British schools urged to ban packed lunches

Only 1% meet nutritional standards with many containing crisps, sweets and chocolate

A file photo of  a child enjoying a packed lunch at a primary school in Cambridgeshire. Photograph: PA

A file photo of a child enjoying a packed lunch at a primary school in Cambridgeshire. Photograph: PA


A review of school food has called for schools in England to ban packed lunches and cut the price of cooked dinners to promote healthy eating.

The review wants free meals to be extended to all primary schools, starting in the most deprived areas of England.

The British government has agreed to look into the proposal, and it is understood that education secretary Michael Gove is broadly in favour of the plan.

The review, by Henry Dimbleby and John Vincent, co-founders of the Leon restaurant chain, also calls for headteachers to ban packed lunches, which are often unhealthy, to encourage pupils to eat school dinners instead.

Only 1 per cent of packed lunches meet the nutritional standards of school

food with many containing unhealthy options such as crisps, sweets and chocolate.

The restaurateurs were charged with investigating the state of school dinners by Mr Gove last year, amid concerns that some children were still being offered unhealthy food.

In their report, published today, they made a number of recommendations to improve lunches - including that pupils be offered free dinners up to age 11. “We believe that there is enough evidence - both from abroad and from English schools - to justify the partial introduction of universal free school meals.”

The move would mean almost three million extra youngsters eating free lunches. Rolling out universal free school meals to primary schools will cost the public purse almost £1 billion, but Mr Dimbleby said encouraging more children to eat in the canteen would make it easier and cheaper to produce nutritious food.

“Canteens are a bit like a restaurant - if you’re half empty, you’re losing money,“ he said. The review acknowledges that the “considerable costs” and the need to involve other parts of government besides the Department for Education in a universal free meals scheme make it a “big ask”.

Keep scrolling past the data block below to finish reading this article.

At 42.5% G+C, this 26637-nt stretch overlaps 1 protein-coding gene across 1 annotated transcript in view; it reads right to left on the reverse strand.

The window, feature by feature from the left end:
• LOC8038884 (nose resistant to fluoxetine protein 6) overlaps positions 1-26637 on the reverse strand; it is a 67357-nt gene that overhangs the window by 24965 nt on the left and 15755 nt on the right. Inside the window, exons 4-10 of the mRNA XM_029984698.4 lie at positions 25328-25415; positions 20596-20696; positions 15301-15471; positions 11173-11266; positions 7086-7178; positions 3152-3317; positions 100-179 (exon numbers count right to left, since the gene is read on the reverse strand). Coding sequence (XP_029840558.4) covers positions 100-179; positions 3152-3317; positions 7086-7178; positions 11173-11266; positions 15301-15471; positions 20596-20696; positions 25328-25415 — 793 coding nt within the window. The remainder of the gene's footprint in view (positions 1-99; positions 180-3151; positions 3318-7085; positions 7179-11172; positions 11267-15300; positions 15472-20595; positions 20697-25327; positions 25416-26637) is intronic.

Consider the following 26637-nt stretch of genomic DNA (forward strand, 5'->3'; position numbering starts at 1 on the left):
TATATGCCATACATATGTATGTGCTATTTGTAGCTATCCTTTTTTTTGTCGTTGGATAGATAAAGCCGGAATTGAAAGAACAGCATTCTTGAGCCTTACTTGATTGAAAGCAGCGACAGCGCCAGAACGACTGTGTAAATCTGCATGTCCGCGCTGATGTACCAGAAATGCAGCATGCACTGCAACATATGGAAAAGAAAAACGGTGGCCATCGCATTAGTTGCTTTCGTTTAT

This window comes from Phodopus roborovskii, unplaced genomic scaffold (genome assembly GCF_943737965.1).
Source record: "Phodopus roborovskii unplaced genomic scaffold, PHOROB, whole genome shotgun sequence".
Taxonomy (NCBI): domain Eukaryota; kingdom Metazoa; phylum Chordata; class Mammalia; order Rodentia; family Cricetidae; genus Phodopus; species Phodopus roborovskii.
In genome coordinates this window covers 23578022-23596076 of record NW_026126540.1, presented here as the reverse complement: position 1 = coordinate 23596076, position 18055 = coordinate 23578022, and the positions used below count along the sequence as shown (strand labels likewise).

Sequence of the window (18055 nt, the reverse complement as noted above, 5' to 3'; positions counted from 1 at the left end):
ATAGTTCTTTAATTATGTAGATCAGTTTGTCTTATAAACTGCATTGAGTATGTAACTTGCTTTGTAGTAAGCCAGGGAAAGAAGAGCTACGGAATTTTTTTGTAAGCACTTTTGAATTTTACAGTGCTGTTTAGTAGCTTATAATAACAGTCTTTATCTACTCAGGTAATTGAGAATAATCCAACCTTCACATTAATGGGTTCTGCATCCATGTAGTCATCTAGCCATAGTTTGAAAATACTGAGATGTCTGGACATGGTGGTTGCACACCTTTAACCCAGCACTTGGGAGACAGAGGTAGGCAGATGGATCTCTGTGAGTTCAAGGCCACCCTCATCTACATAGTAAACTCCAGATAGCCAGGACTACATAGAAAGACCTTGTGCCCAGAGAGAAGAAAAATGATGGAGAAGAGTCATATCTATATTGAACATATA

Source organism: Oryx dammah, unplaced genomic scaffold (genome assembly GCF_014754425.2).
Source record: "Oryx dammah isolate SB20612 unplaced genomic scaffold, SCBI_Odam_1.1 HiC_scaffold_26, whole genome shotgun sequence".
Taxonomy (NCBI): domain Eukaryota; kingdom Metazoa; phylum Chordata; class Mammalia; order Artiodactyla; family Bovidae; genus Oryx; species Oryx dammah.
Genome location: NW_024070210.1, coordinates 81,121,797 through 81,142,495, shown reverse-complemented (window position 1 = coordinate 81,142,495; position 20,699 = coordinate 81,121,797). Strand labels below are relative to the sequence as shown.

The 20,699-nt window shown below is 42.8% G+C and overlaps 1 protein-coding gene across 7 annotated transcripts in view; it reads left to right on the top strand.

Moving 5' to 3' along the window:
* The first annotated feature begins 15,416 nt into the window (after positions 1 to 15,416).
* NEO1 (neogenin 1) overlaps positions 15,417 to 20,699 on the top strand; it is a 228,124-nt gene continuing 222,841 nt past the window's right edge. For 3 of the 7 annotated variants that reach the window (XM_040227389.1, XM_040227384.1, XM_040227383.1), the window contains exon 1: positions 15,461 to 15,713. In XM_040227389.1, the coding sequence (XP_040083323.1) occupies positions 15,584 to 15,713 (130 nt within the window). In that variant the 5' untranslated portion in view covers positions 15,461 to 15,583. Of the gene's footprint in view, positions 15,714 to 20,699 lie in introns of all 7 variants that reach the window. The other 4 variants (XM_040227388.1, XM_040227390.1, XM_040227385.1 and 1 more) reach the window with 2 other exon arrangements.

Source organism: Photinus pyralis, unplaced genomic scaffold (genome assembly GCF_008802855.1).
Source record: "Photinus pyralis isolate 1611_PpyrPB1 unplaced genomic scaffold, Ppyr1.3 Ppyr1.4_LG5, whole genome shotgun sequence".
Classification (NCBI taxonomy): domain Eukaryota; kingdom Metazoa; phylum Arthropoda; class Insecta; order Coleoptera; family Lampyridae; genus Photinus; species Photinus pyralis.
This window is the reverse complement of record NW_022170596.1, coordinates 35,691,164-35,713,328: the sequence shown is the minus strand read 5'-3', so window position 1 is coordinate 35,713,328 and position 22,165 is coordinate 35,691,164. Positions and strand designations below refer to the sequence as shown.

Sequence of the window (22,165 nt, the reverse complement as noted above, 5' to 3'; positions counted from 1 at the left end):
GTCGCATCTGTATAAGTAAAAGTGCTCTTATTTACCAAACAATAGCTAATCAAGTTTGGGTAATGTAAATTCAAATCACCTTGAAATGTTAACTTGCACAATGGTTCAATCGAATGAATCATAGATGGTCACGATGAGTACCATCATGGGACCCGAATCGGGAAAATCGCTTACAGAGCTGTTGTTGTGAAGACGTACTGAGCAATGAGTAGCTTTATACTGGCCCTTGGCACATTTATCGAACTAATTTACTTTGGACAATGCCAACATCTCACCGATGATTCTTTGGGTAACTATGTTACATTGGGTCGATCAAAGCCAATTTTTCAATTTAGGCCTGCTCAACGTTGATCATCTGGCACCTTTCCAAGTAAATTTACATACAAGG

It adds: “We are pleased that the Secretary of State agrees with us in principle and we would urge schools and councils to consider funding universal free schools themselves.” Mr Dimbleby said evidence shows that giving free meals to all children, not just those from low-income families, can benefit all pupils and “transform the culture in a

school”. The quality of the food is generally better, and the canteen becomes the “hub” of the school, with teachers and pupils eating together. “Pupils don’t have to pay for school textbooks, they don’t have to pay for lessons, why should this be different?” he suggested.

The report also sets out a “checklist” for headteachers, which includes suggestions that they consider banning packed lunches, or make sure that they are not seen as a “better option” by pupils. It also says that youngsters should not be forced to spend time queuing for lunches or to eat off “prison-style trays”.

Brian Lightman, general secretary of the Association of School and College Leaders warned that banning packed lunches is not the answer. “Encouraging all students to eat a nutritious, hot, school lunch is the right aim, but it is not always feasible,” he said. “Many hardworking families on relatively low incomes give their children packed lunches because they don’t qualify for free school meals and the cost of a

school dinner would be prohibitive.

“Some secondary schools simply don’t have the canteen facilities to cater easily for a thousand-plus students in a short space of time. There needs to be significant additional investment if all schools are to be able to avoid long dinner queues and create the kind of environment that we all would like to eat in.” The report also considered concerns raised by campaigners - including TV chef Jamie Oliver - that academies and free schools have been exempted from strict nutritional guidelines that apply to other state schools. Mr Gove had argued that giving academies and free schools the choice to opt out of standards gave them the freedom to do what is best for their students.

The review found while there was no widespread evidence that these schools were departing from the regulations, “it is wise to have some sort of safety net in place” and called for new food standards for all schools.

In a U-turn on his previous position, Mr Gove has agreed to make these new standards mandatory across state education.

The review found that school dinners have improved significantly since Oliver’s high-profile campaign against unhealthy meals like the Turkey Twizzler. But the report says take-up of school dinners is low at 43 per cent, with many children eating packed lunches instead.